Faces of Loki 3: The Trickster
For this installment of the Faces of Loki series, I’d like to look at one of the most well known, yet often misunderstood, aspects of Loki. This aspect is his role as Trickster. But what does it mean to be Trickster? This is the part that people often get confused about, if not outright twisted. Many people equate Loki’s trickster side with simple prankster, or even being rude and offensive for the hell of it and just because they can. But, that is not what a trickster is. In mythology, of all types and pantheons, the trickster is a specific archetype playing a specific role. And the same is true for Loki in his role as Trickster. A prank, is a trick or deceitful act committed at another person’s expense for sheer fun or even spite. However, the trickster is a character in myth and lore that does play “tricks”, but for some purpose or eventual benefit. One article about the trickster archetype says of the trickster that “In religious stories his role is very diverse. He is the breaker of taboos. He provides comic relief to a religious myth. And he will pull off elaborate schemes to teach a moral lesson or expose the folly of men” (William Anderson. 2019). These are characteristics that Loki holds in the myths that we’ll explore here.
Looking at the first aspect here of breaking taboos, we see that is something Loki is well known for. Even though he didn’t break many more taboos than other gods, he is still the one most people associate with that. Some could say that Loki fathering “monster” children with Angrboda whereas all the Aesir had more human-like children, was a tad taboo at least for the context of keeping form. There is also the fact that he associated with other Jotun and dwarfs or dark elfs as acquaintances instead of just when needed for business, which for others like the Aesir and Vanir was considered taboo, dangerous, even unsavory. And of course, most notably, is the birth of Sleipnir. Not only does the lore have Loki admittedly sleeping with all genders, but we also see him giving birth. Though some would say this isn’t quite taboo, for the time period of the translators, that was very much taboo. This, along with shapeshifting, was also something not physically possible in nature, which is another factor in the trickster archetype. In the same article mentioned earlier, the author says that most tricksters also try to fly in some way or to leave the worldly plane at least once. We see in the myth of Idun’s kidnapping, that Loki transformed into a bird to go get her back. As for comic relief, as much as I hate to say it, I personally could see his temper with the fire not cooking the meat and hanging from the chest of an eagle as a bit comedic. And of course, there is always the goat. But the most important factor of the trickster is that part about the schemes that prove beneficial later, or that teach and reveal lessons and truths. These are the parts that Loki practically excels in.
As we’ve mentioned in other entries, Loki doesn’t trick just to trick or be mean, or to cause chaos for the sake of stirring the shit pot. They weren’t pointless. Every trick had a reason or positive result. Again, back with Idun. Yes, Loki tricked her into leaving Asgard so the giant could capture her. But, that was to keep an oath he made that saved his life. One thing people often don’t realize though, is that this trick worked because of her own inner faults. She just HAD to see a tree with apples as great as hers. That’s why she went along. Not by force. So whether it be vanity, or at least naivety, it was a personal folly and she did learn a lesson from it. Sif’s hair we mentioned in the past, also resulted in revealed faults AND lead to an eventual benefit. It revealed her doubt that Thor loved her more than he did her hair, and lead to going to the dwarfs to get new hair made, which also lead to Loki coming up with the idea of having them make gifts for all the gods. That too, was a trick that benefited. And in this case, to his detriment. Which is also a trait of the Trickster archetype. We can also look again at Sliepnir, this time as the way Loki transformed into a mare to trick the giant’s stallion into leaving his job to make sure that the gods did not lose their bet and Freya. It was a big trick, it caused him some pain. But it also brought great benefit. The point being here, that all his tricks, even the ones that could be called selfish, resulted in one of these lessons or benefits. And that is the key point of the trickster. Especially one like Loki. Loki is the trickster that pushes us to look at and accept our inner truths, to change what we no longer need in ourselves, to challenge the status quo and powers of oppression, and to use our intellect and cunning to find alternative ways to get through trials and hardships that seem to have no way out. That is what the trickster does. What Loki does. Hail the trickster! Hail Loki !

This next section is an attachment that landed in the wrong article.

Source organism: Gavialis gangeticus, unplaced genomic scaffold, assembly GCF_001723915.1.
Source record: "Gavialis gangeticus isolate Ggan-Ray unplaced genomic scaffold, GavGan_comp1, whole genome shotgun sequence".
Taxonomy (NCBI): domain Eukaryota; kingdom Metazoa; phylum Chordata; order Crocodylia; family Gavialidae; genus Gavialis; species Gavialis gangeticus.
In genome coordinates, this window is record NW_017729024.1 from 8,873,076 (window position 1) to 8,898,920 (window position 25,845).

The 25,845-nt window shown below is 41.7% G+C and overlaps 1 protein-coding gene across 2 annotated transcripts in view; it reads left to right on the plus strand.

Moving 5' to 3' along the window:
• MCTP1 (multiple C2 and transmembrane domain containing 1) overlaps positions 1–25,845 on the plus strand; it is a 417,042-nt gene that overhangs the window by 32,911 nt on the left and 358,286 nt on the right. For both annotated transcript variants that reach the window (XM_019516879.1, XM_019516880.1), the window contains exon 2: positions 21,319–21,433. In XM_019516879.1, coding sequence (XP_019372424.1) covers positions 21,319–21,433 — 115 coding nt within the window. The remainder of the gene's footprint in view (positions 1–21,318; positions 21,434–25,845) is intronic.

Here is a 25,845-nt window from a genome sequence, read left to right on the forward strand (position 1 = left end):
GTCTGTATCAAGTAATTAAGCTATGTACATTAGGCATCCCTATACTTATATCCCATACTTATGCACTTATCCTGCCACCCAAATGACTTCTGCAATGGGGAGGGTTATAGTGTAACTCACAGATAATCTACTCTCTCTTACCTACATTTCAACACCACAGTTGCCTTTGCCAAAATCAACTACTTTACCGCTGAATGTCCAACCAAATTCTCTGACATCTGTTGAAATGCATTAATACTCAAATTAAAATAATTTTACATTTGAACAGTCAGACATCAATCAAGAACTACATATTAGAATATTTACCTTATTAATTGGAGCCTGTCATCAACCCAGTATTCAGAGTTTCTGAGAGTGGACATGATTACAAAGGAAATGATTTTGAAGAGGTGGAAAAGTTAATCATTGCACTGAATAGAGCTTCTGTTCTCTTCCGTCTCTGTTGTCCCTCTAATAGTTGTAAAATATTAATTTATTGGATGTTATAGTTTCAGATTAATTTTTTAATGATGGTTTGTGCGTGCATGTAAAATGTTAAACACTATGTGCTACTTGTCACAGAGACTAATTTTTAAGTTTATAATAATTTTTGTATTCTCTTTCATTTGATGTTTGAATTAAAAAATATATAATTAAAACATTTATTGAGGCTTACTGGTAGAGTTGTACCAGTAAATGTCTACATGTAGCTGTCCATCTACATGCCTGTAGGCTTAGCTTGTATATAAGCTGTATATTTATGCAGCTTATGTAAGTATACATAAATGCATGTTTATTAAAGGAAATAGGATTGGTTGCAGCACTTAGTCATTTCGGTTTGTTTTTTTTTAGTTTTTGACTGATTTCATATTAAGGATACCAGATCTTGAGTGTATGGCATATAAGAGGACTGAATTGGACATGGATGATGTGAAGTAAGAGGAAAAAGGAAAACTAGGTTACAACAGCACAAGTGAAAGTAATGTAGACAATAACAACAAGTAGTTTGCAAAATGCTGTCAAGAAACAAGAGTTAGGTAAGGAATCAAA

* Article reference: William Anderson (Schoolworkhelper Editorial Team), “Carl Jung’s Archetype: The Trickster,” in SchoolWorkHelper, 2019, https://schoolworkhelper.net/carl-jungs-archetype-the-trickster/